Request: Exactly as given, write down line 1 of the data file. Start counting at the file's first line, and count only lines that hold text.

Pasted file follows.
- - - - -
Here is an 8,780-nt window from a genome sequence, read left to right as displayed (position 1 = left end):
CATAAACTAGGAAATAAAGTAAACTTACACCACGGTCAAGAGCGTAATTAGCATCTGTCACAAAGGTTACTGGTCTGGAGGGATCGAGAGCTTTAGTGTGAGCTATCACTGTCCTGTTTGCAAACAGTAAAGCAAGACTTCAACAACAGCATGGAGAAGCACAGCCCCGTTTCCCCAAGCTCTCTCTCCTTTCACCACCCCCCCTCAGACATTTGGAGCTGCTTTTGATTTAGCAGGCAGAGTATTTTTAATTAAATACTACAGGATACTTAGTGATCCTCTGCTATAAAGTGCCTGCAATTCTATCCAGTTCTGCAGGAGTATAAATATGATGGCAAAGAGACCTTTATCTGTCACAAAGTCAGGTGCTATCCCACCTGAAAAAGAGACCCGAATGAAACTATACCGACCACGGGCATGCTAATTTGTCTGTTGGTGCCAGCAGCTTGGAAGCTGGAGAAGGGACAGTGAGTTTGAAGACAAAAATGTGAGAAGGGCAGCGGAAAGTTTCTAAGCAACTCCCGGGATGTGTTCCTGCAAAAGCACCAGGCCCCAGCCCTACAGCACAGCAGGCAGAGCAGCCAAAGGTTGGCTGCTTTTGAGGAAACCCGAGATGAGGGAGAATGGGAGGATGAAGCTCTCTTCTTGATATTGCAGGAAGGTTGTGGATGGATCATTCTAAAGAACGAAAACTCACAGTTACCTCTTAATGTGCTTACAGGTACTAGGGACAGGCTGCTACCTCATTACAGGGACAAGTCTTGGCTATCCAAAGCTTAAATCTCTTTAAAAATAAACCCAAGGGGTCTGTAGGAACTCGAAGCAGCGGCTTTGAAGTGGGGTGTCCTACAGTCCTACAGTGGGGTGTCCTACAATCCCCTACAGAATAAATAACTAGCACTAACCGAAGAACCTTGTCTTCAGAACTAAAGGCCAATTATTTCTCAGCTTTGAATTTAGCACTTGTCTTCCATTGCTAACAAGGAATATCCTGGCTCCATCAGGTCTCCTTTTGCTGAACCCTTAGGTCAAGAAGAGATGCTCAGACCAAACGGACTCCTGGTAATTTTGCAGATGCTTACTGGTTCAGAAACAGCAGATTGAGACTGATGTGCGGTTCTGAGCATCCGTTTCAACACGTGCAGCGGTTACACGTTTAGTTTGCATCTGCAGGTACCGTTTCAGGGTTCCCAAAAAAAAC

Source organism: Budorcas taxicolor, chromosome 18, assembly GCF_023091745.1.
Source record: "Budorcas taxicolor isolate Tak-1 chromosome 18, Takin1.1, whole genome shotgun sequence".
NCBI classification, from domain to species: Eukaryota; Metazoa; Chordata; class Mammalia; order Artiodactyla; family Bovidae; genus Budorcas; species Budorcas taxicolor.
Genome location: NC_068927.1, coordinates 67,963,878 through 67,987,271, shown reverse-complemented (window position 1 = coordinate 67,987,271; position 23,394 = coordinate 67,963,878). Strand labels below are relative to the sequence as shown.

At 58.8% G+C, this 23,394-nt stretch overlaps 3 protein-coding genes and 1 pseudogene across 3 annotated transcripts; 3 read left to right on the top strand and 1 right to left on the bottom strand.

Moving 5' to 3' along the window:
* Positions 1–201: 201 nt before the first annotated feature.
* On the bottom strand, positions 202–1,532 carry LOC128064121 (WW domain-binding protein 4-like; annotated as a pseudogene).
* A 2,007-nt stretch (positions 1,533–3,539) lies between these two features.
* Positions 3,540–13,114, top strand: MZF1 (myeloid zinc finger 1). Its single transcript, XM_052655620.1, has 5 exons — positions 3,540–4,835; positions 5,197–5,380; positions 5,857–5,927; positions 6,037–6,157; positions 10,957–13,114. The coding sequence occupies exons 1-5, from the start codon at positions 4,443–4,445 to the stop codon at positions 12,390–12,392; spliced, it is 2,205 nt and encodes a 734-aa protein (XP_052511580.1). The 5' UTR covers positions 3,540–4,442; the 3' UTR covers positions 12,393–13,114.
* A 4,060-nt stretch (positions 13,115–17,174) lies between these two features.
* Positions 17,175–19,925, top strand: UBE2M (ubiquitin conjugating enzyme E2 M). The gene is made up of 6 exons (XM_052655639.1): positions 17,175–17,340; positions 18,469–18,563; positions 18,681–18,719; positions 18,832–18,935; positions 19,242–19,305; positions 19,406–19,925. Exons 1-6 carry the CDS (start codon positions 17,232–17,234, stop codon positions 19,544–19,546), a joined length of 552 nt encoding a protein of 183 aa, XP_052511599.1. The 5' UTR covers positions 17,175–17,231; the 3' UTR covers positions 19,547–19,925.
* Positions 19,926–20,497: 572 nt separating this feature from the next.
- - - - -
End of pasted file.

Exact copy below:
Here is an 8,780-nt window from a genome sequence, read left to right as displayed (position 1 = left end):